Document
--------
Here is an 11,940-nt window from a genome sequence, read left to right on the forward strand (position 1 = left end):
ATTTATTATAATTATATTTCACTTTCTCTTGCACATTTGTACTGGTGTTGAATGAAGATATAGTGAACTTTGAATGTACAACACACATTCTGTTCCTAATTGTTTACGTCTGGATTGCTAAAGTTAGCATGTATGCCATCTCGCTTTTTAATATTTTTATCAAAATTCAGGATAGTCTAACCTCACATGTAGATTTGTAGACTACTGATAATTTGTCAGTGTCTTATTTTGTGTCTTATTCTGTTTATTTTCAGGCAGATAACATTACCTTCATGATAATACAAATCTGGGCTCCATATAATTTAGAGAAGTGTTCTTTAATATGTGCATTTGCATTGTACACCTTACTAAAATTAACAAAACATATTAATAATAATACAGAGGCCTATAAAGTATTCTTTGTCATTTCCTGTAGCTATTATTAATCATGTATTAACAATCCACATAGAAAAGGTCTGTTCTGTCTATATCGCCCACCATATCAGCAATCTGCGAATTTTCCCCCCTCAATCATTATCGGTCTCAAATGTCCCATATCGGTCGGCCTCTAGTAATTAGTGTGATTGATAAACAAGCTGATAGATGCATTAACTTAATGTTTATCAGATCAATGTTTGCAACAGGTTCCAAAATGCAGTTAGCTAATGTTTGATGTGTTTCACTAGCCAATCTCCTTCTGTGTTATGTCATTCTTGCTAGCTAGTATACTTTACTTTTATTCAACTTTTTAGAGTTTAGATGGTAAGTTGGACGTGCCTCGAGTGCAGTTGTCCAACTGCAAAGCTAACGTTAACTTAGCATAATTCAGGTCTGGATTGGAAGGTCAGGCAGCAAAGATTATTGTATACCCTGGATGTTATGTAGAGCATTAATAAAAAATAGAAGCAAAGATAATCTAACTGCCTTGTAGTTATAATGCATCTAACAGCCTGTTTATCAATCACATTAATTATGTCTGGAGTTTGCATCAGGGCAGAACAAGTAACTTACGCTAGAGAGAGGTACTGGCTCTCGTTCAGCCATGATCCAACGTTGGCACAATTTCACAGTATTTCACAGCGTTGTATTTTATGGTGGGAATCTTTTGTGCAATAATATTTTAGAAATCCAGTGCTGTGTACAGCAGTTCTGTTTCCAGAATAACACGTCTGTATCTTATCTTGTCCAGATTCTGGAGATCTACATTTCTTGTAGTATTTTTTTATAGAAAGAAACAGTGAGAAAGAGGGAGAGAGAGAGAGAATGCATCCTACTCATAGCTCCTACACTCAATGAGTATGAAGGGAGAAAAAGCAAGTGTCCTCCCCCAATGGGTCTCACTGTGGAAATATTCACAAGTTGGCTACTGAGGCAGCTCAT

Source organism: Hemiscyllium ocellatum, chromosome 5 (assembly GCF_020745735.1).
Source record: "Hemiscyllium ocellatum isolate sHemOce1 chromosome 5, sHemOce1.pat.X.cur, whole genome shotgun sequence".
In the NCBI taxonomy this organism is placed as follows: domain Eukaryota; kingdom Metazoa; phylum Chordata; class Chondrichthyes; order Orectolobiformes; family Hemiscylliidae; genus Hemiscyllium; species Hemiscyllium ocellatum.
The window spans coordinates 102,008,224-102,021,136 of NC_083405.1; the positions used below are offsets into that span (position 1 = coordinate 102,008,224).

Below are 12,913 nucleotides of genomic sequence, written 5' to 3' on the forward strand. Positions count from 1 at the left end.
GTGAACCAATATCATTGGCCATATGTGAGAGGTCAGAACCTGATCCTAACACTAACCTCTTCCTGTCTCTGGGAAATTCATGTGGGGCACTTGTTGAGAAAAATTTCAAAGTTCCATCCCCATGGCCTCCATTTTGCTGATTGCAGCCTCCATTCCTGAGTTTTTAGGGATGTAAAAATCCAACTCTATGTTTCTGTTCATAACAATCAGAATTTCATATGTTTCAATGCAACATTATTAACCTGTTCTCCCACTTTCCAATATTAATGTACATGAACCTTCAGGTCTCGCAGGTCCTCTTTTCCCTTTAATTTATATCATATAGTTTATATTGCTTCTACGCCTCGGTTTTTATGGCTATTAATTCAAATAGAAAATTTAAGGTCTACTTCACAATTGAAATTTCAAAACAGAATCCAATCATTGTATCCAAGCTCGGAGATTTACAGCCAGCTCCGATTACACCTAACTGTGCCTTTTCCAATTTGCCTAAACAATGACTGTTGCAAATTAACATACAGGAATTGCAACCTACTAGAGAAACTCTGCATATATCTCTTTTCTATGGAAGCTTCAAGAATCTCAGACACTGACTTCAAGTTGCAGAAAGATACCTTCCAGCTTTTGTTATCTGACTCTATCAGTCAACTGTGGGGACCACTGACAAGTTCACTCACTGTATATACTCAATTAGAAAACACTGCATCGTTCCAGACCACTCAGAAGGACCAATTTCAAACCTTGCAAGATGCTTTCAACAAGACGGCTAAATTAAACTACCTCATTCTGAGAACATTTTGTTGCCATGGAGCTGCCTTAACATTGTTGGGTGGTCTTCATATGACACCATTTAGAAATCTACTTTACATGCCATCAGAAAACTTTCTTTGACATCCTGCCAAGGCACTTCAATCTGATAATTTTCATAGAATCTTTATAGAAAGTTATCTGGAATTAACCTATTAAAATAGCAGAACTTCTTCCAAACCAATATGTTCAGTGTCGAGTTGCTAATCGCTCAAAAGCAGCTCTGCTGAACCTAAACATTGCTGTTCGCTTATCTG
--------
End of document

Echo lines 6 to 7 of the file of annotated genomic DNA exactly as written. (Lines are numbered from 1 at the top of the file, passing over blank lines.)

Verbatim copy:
The window spans coordinates 102,008,224-102,021,136 of NC_083405.1; the positions used below are offsets into that span (position 1 = coordinate 102,008,224).

Below are 12,913 nucleotides of genomic sequence, written 5' to 3' on the forward strand. Positions count from 1 at the left end.